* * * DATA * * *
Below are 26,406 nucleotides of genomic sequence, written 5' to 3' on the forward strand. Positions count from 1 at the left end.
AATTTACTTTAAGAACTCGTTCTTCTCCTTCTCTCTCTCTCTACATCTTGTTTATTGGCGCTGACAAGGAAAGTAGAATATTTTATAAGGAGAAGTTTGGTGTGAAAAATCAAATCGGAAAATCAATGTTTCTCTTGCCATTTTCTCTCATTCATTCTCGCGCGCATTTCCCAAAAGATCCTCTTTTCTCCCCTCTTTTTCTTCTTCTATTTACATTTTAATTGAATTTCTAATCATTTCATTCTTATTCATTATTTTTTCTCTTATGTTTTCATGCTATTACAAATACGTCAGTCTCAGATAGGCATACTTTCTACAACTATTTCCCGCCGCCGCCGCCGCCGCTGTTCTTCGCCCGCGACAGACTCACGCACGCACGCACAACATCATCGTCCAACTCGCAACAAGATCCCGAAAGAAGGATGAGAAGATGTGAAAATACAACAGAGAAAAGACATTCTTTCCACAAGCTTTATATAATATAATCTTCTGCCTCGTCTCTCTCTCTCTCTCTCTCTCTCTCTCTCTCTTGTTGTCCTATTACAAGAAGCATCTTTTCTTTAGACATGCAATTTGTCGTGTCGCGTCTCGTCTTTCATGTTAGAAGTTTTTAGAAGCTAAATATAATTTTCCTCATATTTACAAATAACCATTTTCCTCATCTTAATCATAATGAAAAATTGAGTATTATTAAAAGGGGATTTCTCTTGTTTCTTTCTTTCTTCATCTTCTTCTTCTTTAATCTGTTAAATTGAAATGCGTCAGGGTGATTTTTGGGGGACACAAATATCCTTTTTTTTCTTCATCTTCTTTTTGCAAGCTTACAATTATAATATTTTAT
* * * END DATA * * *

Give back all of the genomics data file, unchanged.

Below are 26,406 nucleotides of genomic sequence, written 5' to 3' on the forward strand. Positions count from 1 at the left end.
AATTTACTTTAAGAACTCGTTCTTCTCCTTCTCTCTCTCTCTACATCTTGTTTATTGGCGCTGACAAGGAAAGTAGAATATTTTATAAGGAGAAGTTTGGTGTGAAAAATCAAATCGGAAAATCAATGTTTCTCTTGCCATTTTCTCTCATTCATTCTCGCGCGCATTTCCCAAAAGATCCTCTTTTCTCCCCTCTTTTTCTTCTTCTATTTACATTTTAATTGAATTTCTAATCATTTCATTCTTATTCATTATTTTTTCTCTTATGTTTTCATGCTATTACAAATACGTCAGTCTCAGATAGGCATACTTTCTACAACTATTTCCCGCCGCCGCCGCCGCCGCTGTTCTTCGCCCGCGACAGACTCACGCACGCACGCACAACATCATCGTCCAACTCGCAACAAGATCCCGAAAGAAGGATGAGAAGATGTGAAAATACAACAGAGAAAAGACATTCTTTCCACAAGCTTTATATAATATAATCTTCTGCCTCGTCTCTCTCTCTCTCTCTCTCTCTCTCTCTCTCTTGTTGTCCTATTACAAGAAGCATCTTTTCTTTAGACATGCAATTTGTCGTGTCGCGTCTCGTCTTTCATGTTAGAAGTTTTTAGAAGCTAAATATAATTTTCCTCATATTTACAAATAACCATTTTCCTCATCTTAATCATAATGAAAAATTGAGTATTATTAAAAGGGGATTTCTCTTGTTTCTTTCTTTCTTCATCTTCTTCTTCTTTAATCTGTTAAATTGAAATGCGTCAGGGTGATTTTTGGGGGACACAAATATCCTTTTTTTTCTTCATCTTCTTTTTGCAAGCTTACAATTATAATATTTTAT